With time the lex frumentaria was once again revised and, under Aurelian (270-275 A.D.), instead of wheat, people began receiving two bread doles each. This revised practice of distributing doles had a dramatic socio-economic impact on the Empire’s future. The right to receive bread doles soon became hereditary, hence unemployment rose. The number of bureaucrats needed to sustain this system also grew causing an increase in public expenditure, meaning Roman provinces were progressively drained of their resources. More importantly, the Romans gradually lost their greatest strengths of pragmatism and military genius. These were suffocated by a relatively easy life. With vast portions of the population being fed directly by the Emperor, Romans were free to dwell in leisure rather than spend time determining how to sustain themselves. Once the Barbarians attacked, the Romans had simply become too weak.
The Art of Baking
The gloomy portrait of such an exploitative and self-destructive phase in Roman history should not outshine objectivity. It must be specified that bread’s introduction in the Empire meant positive improvement for some societal groups. When it was first introduced in Rome, the baking of bread was seen as a task reserved exclusively for stay-at-home females. However, around 172 B.C. the rising figure of the baker started gaining a certain level of esteem. The baker came to be regarded as a creative genius, a true artist. His craft was named ars pistorica (art of baking). Bakeries developed and expanded just like its workers’ role and Rome eventually enjoyed the services of two hundred and sixty bakeries, each presenting more or less the same structural characteristics. A Roman bakery generally had a kneading area, a leavening department and a space designated for grinding grain. Furthermore, a portion of the bakery was dedicated to ovens whose product could be sold in the store area. When the baker’s job started booming, some individuals distinguished themselves by gaining extraordinary connections, wealth, and expertise – all thanks to bread. An example is that of Marcus Virgilius Eurysaces, a freed slave turned baker who lived in the second half of the first century B.C.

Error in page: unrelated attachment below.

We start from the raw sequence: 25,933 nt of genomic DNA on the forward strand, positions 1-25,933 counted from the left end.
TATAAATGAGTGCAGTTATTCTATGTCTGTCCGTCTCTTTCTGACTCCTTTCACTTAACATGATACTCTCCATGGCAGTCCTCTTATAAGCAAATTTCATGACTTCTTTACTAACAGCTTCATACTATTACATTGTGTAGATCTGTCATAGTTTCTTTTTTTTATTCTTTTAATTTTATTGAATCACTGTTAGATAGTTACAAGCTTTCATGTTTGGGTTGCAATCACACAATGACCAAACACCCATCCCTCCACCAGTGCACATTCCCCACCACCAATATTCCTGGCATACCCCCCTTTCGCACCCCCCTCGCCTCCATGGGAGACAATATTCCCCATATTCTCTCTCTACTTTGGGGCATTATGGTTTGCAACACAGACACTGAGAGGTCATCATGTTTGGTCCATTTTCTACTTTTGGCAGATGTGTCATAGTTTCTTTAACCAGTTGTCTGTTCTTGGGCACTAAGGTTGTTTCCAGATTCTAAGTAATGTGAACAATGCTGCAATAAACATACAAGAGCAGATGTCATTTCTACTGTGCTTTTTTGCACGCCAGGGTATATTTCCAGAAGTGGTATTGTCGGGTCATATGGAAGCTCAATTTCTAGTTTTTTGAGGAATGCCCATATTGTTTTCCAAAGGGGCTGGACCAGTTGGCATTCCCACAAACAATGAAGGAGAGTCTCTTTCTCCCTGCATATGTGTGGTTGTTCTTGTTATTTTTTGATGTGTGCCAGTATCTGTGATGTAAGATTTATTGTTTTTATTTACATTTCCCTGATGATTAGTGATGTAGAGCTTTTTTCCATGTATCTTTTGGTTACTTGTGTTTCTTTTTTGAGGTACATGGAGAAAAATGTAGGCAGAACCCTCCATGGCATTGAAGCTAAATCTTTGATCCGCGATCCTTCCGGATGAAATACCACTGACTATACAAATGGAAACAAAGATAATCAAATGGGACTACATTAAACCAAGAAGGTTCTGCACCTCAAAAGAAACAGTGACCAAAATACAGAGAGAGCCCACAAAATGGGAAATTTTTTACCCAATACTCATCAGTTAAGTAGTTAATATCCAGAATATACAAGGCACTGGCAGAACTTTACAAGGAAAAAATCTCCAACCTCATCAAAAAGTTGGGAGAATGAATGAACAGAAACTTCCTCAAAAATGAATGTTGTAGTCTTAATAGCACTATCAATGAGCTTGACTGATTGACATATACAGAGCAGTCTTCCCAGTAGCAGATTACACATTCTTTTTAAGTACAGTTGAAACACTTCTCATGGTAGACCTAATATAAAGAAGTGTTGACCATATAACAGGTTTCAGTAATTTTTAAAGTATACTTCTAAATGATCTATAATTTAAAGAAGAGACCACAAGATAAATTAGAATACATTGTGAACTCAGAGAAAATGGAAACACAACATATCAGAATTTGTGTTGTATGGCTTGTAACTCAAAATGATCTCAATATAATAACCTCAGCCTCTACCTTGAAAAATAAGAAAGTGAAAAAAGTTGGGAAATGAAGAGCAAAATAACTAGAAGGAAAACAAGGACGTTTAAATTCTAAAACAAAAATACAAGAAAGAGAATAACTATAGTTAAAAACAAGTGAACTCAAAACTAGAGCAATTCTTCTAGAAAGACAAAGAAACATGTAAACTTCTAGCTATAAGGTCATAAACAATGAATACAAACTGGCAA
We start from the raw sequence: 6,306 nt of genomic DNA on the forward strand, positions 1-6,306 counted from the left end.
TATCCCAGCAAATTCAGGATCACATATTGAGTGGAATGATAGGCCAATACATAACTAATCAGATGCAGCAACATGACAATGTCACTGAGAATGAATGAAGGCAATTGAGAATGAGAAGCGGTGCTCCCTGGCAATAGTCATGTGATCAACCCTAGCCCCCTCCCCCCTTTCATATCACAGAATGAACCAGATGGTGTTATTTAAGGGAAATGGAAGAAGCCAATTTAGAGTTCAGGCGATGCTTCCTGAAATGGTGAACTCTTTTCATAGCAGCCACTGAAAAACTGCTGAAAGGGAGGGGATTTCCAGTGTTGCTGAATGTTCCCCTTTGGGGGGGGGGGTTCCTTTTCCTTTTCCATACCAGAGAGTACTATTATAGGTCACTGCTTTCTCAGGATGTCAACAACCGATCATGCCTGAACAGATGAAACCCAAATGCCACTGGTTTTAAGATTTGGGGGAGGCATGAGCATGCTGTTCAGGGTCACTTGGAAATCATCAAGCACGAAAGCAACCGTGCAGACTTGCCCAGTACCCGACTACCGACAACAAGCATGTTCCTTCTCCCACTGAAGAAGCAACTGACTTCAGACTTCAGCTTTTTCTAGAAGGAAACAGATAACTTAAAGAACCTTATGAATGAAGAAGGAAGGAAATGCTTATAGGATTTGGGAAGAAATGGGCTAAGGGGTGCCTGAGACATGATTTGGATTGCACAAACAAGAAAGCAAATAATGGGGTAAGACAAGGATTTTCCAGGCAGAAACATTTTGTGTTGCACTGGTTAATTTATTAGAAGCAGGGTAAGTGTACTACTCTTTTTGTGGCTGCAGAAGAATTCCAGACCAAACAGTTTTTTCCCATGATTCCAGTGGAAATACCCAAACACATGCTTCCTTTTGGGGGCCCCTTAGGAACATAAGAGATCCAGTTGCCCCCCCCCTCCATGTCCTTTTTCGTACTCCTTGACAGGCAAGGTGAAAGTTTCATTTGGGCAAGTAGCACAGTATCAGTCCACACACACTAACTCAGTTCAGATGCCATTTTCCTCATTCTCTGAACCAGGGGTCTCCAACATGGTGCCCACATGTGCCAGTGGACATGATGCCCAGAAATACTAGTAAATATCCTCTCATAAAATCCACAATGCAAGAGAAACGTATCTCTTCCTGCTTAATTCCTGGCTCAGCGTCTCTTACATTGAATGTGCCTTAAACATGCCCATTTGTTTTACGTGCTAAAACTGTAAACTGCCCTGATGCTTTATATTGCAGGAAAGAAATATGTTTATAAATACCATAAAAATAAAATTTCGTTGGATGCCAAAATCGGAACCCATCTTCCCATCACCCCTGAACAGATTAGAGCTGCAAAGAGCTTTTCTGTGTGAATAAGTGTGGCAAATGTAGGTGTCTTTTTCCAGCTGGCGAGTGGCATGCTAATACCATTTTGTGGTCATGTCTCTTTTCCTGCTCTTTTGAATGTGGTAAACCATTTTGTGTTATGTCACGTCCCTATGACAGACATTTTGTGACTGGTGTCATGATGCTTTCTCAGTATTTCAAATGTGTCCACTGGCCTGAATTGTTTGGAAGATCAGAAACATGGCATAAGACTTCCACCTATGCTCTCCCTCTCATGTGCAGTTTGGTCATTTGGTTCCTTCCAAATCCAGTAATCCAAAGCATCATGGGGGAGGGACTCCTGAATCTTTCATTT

Eurysaces was a remarkable man who, using what we would call networking, was able to become the Roman army’s favorite bread supplier. Consequently, he amassed enough wealth to afford a massive tomb for himself and his wife in one of Rome’s main streets, a privilege only the very few richest could afford. The monument proving the baker’s rise and bread’s kind gifts to its workers was so well crafted (and lucky) that it survives to this day in Rome close to the area of Porta Maggiore.
Hopefully, it is now obvious that although Bread has been through a lot, it has retained its generosity. Maybe your doughy friend who’s always with you when you need it and never asks for anything in return deserves some gratitude. Don’t make it weird though, no tears, no shouting, no romantic tracks playing in the background, just a heartfelt “Thanks.” Then, keep up the mindful chewing.
Jacob H.E., (2016). Six thousand years of bread: its Holy and Unholy history. Haruaki Publishing. [Number of people who benefited from grain doles, Augustus’ strategies, Importance of Egypt]
Manetta, C. (2016). ” Our Daily Bread” in Italy: Its Meaning in the Roman Period and Today. Material Culture, 28-43. [Roman bakeries and Eurysaces]